The morning after the elections I thought about this scene from Cabaret.
It is that WTF moment in which the protagonists step outside of their bubble. They were aware of the movement stirring around them. But suddenly they understand that it has spread so far and so deep, that they have already passed the point of no return.
I showed this clip to my 10 year old daughter last night, and asked her what she thought was happening in the video.
She said she had two interpretations.
The first interpretation was that they were all Nazis. That the Nazis were everywhere.
The second interpretation surprised me. She said that maybe they weren’t all Nazis. That maybe they joined in singing because he had such a beautiful voice, and they wanted to be nice to him even though he was a Nazi. As a child who has seen many more YouTube videos than live performances, she seemed to view the people joining in as pressing the “like” button.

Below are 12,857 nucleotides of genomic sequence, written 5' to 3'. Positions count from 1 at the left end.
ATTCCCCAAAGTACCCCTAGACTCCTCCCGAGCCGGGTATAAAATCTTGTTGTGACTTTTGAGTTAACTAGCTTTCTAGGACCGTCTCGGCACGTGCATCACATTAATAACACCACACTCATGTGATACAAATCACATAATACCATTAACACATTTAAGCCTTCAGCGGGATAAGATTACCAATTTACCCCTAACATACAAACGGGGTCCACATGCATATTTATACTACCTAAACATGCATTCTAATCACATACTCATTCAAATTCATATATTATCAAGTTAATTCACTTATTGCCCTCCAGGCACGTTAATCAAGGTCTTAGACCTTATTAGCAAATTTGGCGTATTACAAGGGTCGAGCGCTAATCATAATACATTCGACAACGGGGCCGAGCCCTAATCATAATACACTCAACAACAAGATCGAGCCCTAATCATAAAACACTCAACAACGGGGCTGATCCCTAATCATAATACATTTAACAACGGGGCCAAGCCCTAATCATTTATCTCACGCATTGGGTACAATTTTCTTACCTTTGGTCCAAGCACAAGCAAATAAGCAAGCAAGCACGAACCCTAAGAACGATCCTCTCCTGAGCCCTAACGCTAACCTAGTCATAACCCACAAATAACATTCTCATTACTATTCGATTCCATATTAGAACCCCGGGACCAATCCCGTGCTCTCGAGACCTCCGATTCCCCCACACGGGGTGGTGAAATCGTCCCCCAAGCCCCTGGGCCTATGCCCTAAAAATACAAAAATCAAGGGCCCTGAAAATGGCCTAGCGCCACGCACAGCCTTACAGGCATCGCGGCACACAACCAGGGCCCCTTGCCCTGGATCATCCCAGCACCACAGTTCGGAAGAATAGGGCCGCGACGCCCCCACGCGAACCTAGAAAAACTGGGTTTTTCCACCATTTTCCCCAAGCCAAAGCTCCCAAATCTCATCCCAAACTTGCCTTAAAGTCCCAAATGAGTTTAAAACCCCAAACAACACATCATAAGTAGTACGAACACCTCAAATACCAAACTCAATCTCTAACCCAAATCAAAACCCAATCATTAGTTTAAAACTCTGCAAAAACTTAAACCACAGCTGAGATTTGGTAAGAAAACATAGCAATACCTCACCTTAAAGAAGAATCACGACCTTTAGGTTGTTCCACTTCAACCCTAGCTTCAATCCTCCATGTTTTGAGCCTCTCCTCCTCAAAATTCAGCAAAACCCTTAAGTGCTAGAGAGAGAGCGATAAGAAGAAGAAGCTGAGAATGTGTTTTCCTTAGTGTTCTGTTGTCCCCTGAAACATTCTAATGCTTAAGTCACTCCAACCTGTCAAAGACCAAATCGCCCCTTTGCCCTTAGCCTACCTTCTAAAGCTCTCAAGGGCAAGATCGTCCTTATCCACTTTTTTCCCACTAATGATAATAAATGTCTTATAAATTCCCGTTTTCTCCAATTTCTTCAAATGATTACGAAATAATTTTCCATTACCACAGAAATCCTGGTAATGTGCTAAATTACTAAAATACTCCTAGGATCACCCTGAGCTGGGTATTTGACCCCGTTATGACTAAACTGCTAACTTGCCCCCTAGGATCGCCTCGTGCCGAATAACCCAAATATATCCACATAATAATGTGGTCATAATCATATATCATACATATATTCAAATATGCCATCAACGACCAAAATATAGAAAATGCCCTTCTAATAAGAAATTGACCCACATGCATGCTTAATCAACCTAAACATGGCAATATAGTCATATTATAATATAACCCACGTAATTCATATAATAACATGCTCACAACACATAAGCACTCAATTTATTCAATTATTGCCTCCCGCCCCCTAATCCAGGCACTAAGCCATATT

She went on to say that maybe he wasn’t even a real Nazi. Maybe his parents made him join and wear the uniform, but he really just wanted to sing.
Watch Cabaret Now
It is so worth your time.
While I saw the whole scene as a prophetic metaphor for the Trump movement, my sweet daughter held on to a much kinder world view.
I don’t agree with her second interpretation. But I think I want her to grow up in a world in which everyone is given the benefit of the doubt.
Even my 10 year old knows what happens next. And so do the and the rest of us. First the registration of Jews. Then the relocation. Then the inconceivable.
And here we are, as a nation, discussing the registration of Muslims.
Our President-elect has selected a man who was deemed too racist to be qualified to be a judge (Jeff Sessions), and a man who served as chair of the alt-right Breitbart News, (Steve Bannon) as among his first appointments.
On the Facebook page for this website, readers post pictures of angelic little white children with the overlayed words “Love Your Race.”
And we are watching videos of American Nazis chanting “hail Trump.”
I take back what I wrote earlier. No. Some people do not deserve the benefit of the doubt.